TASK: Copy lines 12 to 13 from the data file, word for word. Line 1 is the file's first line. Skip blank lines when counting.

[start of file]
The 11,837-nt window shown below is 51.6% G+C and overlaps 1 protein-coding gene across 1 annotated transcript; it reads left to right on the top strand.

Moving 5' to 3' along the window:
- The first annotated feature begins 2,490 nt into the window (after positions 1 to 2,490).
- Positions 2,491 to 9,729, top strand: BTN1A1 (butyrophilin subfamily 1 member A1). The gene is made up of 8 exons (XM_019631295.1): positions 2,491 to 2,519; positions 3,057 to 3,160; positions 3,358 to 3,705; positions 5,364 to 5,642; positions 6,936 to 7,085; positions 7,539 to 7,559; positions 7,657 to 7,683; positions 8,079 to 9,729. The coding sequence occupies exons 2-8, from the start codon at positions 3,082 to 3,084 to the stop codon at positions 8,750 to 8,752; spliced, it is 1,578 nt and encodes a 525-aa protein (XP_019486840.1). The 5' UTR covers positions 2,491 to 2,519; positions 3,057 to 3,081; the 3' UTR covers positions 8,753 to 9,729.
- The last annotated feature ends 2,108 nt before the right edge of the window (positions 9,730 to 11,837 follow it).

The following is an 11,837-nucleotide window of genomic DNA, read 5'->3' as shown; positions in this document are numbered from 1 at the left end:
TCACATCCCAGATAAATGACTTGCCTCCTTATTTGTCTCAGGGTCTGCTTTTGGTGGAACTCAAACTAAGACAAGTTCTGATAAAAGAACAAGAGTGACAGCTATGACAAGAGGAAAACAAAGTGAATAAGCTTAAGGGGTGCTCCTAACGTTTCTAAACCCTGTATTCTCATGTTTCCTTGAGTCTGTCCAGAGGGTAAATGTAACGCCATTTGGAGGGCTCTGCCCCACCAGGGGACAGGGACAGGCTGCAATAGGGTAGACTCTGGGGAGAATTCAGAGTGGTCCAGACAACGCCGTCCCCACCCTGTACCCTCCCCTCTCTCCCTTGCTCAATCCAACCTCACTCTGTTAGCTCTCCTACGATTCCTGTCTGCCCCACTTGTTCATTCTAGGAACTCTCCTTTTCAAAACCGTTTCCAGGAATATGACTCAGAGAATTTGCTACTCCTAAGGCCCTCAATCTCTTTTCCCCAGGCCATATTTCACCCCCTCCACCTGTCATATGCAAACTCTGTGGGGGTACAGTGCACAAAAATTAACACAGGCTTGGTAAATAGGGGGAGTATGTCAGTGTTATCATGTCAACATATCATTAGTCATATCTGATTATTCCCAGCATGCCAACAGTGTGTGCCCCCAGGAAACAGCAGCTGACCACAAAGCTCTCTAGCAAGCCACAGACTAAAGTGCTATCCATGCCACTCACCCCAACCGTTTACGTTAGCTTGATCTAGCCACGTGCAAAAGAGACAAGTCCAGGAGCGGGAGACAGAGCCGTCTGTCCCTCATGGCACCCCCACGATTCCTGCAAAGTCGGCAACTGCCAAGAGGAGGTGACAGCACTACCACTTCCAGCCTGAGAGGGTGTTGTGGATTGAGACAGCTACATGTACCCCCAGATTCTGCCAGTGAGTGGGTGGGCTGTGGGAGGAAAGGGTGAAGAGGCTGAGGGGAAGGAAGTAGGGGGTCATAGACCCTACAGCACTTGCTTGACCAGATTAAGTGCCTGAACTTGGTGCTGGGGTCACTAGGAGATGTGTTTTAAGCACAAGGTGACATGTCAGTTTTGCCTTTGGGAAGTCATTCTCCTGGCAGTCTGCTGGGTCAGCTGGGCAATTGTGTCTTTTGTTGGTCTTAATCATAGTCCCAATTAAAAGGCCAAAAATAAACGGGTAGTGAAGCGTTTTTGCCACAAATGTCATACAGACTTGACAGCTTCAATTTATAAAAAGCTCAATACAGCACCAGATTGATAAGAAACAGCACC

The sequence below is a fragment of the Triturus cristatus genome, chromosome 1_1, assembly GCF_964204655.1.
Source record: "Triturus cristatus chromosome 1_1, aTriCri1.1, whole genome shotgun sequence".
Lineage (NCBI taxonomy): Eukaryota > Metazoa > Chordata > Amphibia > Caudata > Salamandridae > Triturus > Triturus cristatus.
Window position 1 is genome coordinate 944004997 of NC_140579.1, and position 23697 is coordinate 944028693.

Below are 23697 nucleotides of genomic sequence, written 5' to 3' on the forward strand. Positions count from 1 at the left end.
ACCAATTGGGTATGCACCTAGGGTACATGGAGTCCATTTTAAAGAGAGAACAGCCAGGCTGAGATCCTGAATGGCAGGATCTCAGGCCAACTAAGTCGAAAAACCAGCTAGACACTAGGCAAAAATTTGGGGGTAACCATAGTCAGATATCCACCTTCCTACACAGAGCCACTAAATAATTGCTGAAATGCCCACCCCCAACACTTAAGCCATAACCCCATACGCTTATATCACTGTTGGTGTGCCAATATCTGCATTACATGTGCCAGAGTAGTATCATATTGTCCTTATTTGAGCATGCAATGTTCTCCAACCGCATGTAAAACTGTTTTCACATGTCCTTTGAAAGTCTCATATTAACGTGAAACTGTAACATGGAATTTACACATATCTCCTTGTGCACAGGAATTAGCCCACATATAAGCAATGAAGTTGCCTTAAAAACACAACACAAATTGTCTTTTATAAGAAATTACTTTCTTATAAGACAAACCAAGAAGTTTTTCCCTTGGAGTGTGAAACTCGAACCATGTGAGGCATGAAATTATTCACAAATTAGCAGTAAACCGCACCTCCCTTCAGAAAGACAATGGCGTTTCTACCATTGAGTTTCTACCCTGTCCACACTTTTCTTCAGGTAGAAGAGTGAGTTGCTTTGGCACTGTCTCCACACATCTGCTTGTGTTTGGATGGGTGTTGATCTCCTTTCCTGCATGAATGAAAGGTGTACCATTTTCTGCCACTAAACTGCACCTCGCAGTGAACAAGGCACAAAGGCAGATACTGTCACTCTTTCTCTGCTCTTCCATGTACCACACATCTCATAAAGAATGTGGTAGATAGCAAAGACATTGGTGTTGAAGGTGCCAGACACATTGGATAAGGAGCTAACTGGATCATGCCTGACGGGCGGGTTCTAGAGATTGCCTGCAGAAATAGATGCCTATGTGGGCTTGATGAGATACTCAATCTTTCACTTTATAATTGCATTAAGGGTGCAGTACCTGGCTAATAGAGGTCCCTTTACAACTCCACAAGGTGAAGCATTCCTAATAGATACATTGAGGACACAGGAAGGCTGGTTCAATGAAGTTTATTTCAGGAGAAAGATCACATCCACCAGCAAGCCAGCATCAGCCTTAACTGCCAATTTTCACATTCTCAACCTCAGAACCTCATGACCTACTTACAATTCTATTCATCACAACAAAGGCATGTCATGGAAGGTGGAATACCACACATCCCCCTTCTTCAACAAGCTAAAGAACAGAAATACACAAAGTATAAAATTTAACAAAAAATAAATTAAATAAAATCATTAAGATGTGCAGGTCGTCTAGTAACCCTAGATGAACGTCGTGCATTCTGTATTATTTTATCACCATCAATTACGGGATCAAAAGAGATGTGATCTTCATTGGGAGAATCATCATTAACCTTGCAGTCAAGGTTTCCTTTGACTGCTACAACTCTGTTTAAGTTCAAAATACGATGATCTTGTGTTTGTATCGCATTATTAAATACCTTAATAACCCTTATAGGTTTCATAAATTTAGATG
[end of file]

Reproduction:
Below are 23697 nucleotides of genomic sequence, written 5' to 3' on the forward strand. Positions count from 1 at the left end.
ACCAATTGGGTATGCACCTAGGGTACATGGAGTCCATTTTAAAGAGAGAACAGCCAGGCTGAGATCCTGAATGGCAGGATCTCAGGCCAACTAAGTCGAAAAACCAGCTAGACACTAGGCAAAAATTTGGGGGTAACCATAGTCAGATATCCACCTTCCTACACAGAGCCACTAAATAATTGCTGAAATGCCCACCCCCAACACTTAAGCCATAACCCCATACGCTTATATCACTGTTGGTGTGCCAATATCTGCATTACATGTGCCAGAGTAGTATCATATTGTCCTTATTTGAGCATGCAATGTTCTCCAACCGCATGTAAAACTGTTTTCACATGTCCTTTGAAAGTCTCATATTAACGTGAAACTGTAACATGGAATTTACACATATCTCCTTGTGCACAGGAATTAGCCCACATATAAGCAATGAAGTTGCCTTAAAAACACAACACAAATTGTCTTTTATAAGAAATTACTTTCTTATAAGACAAACCAAGAAGTTTTTCCCTTGGAGTGTGAAACTCGAACCATGTGAGGCATGAAATTATTCACAAATTAGCAGTAAACCGCACCTCCCTTCAGAAAGACAATGGCGTTTCTACCATTGAGTTTCTACCCTGTCCACACTTTTCTTCAGGTAGAAGAGTGAGTTGCTTTGGCACTGTCTCCACACATCTGCTTGTGTTTGGATGGGTGTTGATCTCCTTTCCTGCATGAATGAAAGGTGTACCATTTTCTGCCACTAAACTGCACCTCGCAGTGAACAAGGCACAAAGGCAGATACTGTCACTCTTTCTCTGCTCTTCCATGTACCACACATCTCATAAAGAATGTGGTAGATAGCAAAGACATTGGTGTTGAAGGTGCCAGACACATTGGATAAGGAGCTAACTGGATCATGCCTGACGGGCGGGTTCTAGAGATTGCCTGCAGAAATAGATGCCTATGTGGGCTTGATGAGATACTCAATCTTTCACTTTATAATTGCATTAAGGGTGCAGTACCTGGCTAATAGAGGTCCCTTTACAACTCCACAAGGTGAAGCATTCCTAATAGATACATTGAGGACACAGGAAGGCTGGTTCAATGAAGTTTATTTCAGGAGAAAGATCACATCCACCAGCAAGCCAGCATCAGCCTTAACTGCCAATTTTCACATTCTCAACCTCAGAACCTCATGACCTACTTACAATTCTATTCATCACAACAAAGGCATGTCATGGAAGGTGGAATACCACACATCCCCCTTCTTCAACAAGCTAAAGAACAGAAATACACAAAGTATAAAATTTAACAAAAAATAAATTAAATAAAATCATTAAGATGTGCAGGTCGTCTAGTAACCCTAGATGAACGTCGTGCATTCTGTATTATTTTATCACCATCAATTACGGGATCAAAAGAGATGTGATCTTCATTGGGAGAATCATCATTAACCTTGCAGTCAAGGTTTCCTTTGACTGCTACAACTCTGTTTAAGTTCAAAATACGATGATCTTGTGTTTGTATCGCATTATTAAATACCTTAATAACCCTTATAGGTTTCATAAATTTAGATG